Getting Dressed — Princeton University
“The seminar is an inquiry into the social significance of clothing and a close examination of the relationship between clothing and identity in 20th-century America. To explore that juncture, students keep a literary sketchbook in which they record their observations about the ways clothing comes into play in the news, in their surroundings and in their own lives. The journal helps the students hone their powers of observation and learn key skills for examining the world.” What is more disturbing: an Ivy League school that offers a class on getting dressed, or Ivy League students who need instruction on the subject. One can only imagine what the first class looks like, before they cover the challenging topic of “Pants go on, one leg at a time.”
How to Watch Television — Montclair State University
It is truly shocking to think that someone could make it to the university level without ever having learned the valuable skill of watching TV. Presumably, the graduate studies include such helpful topics as “How to Use the Toilet.”
Arguing With Judge Judy — University of California, Berkeley
The focus of this course is purportedly to help students learn how to answer questions with logic if questioned by a television judge. According to the course description, “When asked ‘Did you hit the plaintiff?’ respondents often say, ‘If I woulda hit him, he’d be dead!’ This reply avoids answering ‘yes’ or ‘no’ by presenting a perverted form of the logical strategy called a fortiori argument [from the stronger] in Latin. The seminar will be concerned with identifying such apparently popular logical fallacies on ‘Judge Judy’ and ‘The People’s Court’ and discussing why such strategies are so widespread.” The description goes on to emphasize, “It is NOT a course about law or ‘legal reasoning.'”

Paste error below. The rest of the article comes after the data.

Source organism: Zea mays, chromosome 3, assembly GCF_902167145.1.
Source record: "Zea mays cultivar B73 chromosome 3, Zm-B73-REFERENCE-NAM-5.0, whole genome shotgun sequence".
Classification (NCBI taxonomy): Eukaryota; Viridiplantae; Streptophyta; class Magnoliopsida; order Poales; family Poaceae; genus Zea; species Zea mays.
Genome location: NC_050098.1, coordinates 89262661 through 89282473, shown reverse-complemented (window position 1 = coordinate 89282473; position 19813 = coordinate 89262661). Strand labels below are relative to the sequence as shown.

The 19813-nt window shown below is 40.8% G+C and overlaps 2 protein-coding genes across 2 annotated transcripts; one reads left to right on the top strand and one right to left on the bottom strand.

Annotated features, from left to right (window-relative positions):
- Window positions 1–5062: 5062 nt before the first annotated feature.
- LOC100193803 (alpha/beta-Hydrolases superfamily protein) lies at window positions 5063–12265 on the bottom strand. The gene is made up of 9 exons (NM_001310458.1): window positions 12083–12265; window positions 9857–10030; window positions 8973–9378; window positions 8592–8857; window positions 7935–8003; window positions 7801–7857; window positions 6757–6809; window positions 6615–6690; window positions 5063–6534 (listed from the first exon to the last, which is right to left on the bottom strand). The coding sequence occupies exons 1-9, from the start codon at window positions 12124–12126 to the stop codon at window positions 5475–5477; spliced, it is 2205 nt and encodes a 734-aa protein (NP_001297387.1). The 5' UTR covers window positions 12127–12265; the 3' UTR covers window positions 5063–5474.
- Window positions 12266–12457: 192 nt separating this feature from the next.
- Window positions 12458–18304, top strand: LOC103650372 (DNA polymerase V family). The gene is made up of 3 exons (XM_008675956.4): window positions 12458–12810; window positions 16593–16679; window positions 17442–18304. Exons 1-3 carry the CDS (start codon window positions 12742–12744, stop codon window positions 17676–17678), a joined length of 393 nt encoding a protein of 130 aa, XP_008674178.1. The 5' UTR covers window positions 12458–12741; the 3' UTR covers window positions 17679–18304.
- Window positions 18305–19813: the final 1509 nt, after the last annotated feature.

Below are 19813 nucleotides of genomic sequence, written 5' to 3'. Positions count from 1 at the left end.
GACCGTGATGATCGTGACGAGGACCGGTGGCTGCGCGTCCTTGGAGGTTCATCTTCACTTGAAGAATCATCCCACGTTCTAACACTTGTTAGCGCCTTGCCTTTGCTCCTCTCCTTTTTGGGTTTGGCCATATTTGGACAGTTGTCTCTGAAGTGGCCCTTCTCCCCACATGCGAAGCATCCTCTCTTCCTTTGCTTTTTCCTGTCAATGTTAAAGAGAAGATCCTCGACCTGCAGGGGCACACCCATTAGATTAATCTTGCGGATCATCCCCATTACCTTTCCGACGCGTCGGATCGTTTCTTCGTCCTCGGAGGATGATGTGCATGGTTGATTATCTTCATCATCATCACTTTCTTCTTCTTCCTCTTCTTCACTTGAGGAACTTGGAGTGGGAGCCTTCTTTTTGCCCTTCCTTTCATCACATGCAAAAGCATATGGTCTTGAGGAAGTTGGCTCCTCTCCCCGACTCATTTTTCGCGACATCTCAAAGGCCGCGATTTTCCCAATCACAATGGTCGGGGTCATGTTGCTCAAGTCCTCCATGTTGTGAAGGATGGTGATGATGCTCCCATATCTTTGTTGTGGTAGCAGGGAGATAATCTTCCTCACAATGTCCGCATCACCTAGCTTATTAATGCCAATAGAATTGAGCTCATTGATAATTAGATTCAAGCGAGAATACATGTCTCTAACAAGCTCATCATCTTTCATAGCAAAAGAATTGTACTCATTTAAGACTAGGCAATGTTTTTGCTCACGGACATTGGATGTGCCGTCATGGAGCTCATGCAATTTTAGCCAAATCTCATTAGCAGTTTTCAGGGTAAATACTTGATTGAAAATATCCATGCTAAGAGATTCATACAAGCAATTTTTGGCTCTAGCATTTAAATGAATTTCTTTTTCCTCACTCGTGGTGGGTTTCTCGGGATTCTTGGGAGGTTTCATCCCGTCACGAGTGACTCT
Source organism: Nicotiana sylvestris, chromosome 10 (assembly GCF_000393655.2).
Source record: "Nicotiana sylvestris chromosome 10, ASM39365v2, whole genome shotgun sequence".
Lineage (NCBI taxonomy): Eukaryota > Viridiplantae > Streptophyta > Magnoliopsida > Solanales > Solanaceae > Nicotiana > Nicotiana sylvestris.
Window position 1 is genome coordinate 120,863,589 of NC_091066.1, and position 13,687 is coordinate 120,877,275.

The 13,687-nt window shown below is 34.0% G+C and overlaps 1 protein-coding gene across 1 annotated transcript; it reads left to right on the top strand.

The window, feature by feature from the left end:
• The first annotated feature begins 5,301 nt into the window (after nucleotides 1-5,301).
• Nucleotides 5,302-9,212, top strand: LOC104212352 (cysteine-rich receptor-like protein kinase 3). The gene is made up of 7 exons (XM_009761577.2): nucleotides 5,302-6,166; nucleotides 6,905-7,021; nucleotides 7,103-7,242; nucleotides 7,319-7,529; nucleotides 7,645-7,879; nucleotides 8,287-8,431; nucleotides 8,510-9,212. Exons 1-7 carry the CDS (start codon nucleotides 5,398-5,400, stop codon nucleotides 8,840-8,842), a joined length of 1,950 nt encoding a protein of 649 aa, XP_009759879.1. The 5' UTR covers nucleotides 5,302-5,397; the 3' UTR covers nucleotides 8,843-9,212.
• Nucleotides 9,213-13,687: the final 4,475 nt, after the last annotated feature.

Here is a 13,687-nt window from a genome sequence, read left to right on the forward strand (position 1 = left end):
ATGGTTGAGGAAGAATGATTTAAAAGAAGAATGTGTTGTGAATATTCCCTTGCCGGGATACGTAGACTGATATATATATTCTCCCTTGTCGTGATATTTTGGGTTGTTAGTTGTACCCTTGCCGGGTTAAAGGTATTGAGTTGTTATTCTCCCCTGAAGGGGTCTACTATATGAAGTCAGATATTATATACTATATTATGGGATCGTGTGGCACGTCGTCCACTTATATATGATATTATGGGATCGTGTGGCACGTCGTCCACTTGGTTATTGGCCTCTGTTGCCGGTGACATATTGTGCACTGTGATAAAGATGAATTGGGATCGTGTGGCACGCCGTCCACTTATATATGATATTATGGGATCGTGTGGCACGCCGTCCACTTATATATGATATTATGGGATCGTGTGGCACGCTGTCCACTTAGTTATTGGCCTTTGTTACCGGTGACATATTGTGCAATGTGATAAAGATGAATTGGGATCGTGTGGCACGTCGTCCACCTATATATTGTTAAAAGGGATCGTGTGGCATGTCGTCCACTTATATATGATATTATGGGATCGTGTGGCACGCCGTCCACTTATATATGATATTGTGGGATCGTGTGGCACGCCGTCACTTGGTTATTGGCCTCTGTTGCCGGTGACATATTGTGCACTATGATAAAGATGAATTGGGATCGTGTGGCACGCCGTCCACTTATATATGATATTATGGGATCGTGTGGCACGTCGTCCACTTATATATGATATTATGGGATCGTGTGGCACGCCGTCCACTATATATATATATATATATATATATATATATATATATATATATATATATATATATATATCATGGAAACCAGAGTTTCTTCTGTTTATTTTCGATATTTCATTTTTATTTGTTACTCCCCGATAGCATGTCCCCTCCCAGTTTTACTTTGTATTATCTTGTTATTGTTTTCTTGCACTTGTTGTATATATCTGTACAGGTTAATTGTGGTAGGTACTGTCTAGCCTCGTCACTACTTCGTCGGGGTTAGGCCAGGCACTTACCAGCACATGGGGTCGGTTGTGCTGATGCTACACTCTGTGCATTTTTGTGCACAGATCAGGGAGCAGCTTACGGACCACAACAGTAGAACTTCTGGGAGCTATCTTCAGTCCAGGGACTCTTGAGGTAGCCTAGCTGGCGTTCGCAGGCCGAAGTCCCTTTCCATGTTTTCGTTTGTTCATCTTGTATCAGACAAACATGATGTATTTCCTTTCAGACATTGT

In summary, this course will help you if your primary aspirations in life include winning a case on a television show where people scream at each other.
Adventure Education — Plymouth State University
This course teaches “you how to use the Great Outdoors to expose children, adults and at-risk populations to challenging adventures, personal growth and self-discovery.” Goodness knows, no one knew how to enjoy the Great Outdoors without formal education.